Solving for the control which minimizes J yields:
Solving for the steady state control (u The matrix Y determines the rate of convergence of different directions in the control space, but does not affect the steady state solution. In the following equation, the step size multiplier β<1 provides control over the convergence rate of the algorithm. A value of approximately β=0.1 may be used, for example.
This equation corresponds to a recursive least-squares (RLS) control law. A least mean square (LMS) gradient approach could also be used, leading to a similar equation for u The command to any actuator may not exceed some (typically) fixed value U Typically, the control weighting values are fixed to a predefined value (based on experience), and are sometimes scheduled versus operating condition. However, in some applications such as using the active noise/vibration control algorithm to minimize helicopter noise and/or vibration, it is very difficult to predetermine control weighting values that provide optimal performance over the entire flight envelope. Fixing the control weighting to prevent actuator saturation in the worst case condition will, in general, result in sub-optimal performance over the remainder of the flight envelope. Furthermore, the value of control weighting which results in optimal performance on one day may not yield the same performance on a different day, or even later during the same flight (e.g., due to weight, temperature, or humidity changes). Based on the above discussion, it would be desirable to be able to actively vary the control weighting values to attempt to find the optimal values for the current operating condition. One aspect of the present invention is to introduce a time-varying control weighting. Another aspect is to improve the re-scaling of the actuator commands in the event of actuator saturation. Variable Weighting The approach used to achieve a time-varying control weighting in the noise and vibration control algorithm, denoted as variable control weighting, is as follows. When the code is initialized, the control weightings are set to some initial conservative values. As the control feedback loop converges to a steady state solution, the algorithm slowly varies the control weighting on a channel-by-channel basis until optimal performance is achieved. As discussed herein, “optimal performance” is defined as achieving the greatest reduction in the magnitude of the sensor signals z without saturating any of the actuator channels. In the variable control weighting approach, values of the actuator commands are used to actively adjust the control weighting values to maximize the reductions in the sensor signals while avoiding saturating any of the actuators. In a steady-state condition, the variable control weighting approach actively seeks for each actuator channel the smallest value of control weighting required to prevent saturation. However, recognizing the fact that a helicopter in flight is never truly in a steady-state condition, the variable control weighting approach actively increases the value of the control weighting for any actuator channel that saturates. The approach used in the noise and vibration control algorithm is to introduce various threshold levels, and multiply the control weighting (W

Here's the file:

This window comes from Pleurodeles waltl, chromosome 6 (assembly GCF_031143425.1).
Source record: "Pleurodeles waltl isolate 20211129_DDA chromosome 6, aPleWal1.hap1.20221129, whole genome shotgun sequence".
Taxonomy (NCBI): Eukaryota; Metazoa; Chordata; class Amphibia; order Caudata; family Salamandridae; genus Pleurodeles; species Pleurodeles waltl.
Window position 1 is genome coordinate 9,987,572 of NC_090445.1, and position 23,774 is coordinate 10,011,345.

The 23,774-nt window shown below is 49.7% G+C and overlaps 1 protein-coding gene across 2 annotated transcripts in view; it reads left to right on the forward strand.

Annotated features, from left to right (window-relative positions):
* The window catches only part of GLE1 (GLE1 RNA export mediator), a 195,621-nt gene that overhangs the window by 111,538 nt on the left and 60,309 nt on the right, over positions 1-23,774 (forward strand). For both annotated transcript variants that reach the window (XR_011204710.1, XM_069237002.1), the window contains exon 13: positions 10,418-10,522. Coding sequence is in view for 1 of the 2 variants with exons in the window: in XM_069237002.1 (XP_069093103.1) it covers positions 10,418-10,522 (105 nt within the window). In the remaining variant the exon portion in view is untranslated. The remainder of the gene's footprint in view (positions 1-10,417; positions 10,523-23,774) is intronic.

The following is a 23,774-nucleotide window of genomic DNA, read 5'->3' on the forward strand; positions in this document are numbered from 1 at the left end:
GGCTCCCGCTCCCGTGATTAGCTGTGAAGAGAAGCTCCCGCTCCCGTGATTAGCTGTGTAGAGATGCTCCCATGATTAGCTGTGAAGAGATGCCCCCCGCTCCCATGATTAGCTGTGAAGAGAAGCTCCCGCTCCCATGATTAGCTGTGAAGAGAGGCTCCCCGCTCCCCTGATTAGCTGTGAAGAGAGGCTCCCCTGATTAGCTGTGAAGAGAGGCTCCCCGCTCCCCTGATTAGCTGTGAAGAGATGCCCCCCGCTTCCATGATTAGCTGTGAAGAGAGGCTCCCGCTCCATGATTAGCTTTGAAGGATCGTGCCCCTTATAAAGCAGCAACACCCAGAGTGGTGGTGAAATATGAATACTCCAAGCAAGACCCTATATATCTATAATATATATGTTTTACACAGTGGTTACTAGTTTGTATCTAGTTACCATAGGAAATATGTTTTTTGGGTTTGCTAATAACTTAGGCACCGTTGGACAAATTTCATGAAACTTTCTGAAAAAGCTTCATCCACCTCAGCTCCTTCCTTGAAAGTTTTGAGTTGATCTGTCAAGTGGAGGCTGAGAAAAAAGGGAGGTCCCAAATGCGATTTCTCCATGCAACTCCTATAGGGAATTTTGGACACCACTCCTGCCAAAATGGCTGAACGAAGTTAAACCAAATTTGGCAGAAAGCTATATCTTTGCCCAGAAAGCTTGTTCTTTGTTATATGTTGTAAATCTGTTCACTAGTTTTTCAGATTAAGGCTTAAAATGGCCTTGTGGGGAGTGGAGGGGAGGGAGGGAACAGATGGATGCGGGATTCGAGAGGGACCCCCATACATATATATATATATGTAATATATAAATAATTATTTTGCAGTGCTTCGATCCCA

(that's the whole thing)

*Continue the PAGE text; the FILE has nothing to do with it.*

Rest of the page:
The actual numbers used would differ for each specific application and would depend upon many different factors, including the update rate and the control bandwidth. Similarly, in some applications, the performance metric of interest is not the rms of all sensors, but rather the worst case. For example, with vibration control on a helicopter, the objective is to keep the vibration levels at all locations below some specified level. The weighting matrix W _{z }is used to place differential weighting on various sensors in which it is desired to produce reductions. In the case where there are specific maximum allowable sensor signal magnitudes to satisfy some predefined specification, such as a maximum vibration level in the case of AVC, the relative values of the elements of W_{z }can be actively adjusted such that all sensors are below their maximum allowable values. The relative values in the (typically diagonal) W_{z }matrix are adjusted such that the trace of the matrix remains unchanged but the element corresponding to the sensor which is above the desired specification is increased. This is done iteratively until all are below the desired specification.
Actuator Scaling Conventional approaches to re-scaling the actuator command to avoid saturation result in less than optimal performance. The ideal approach is to modify the control weighting for the actuators (one or more) with the unallowable commands so that the new commands for those actuators are exactly at the limits. The invention described here accomplishes this ideal. The nominal updated control step is given by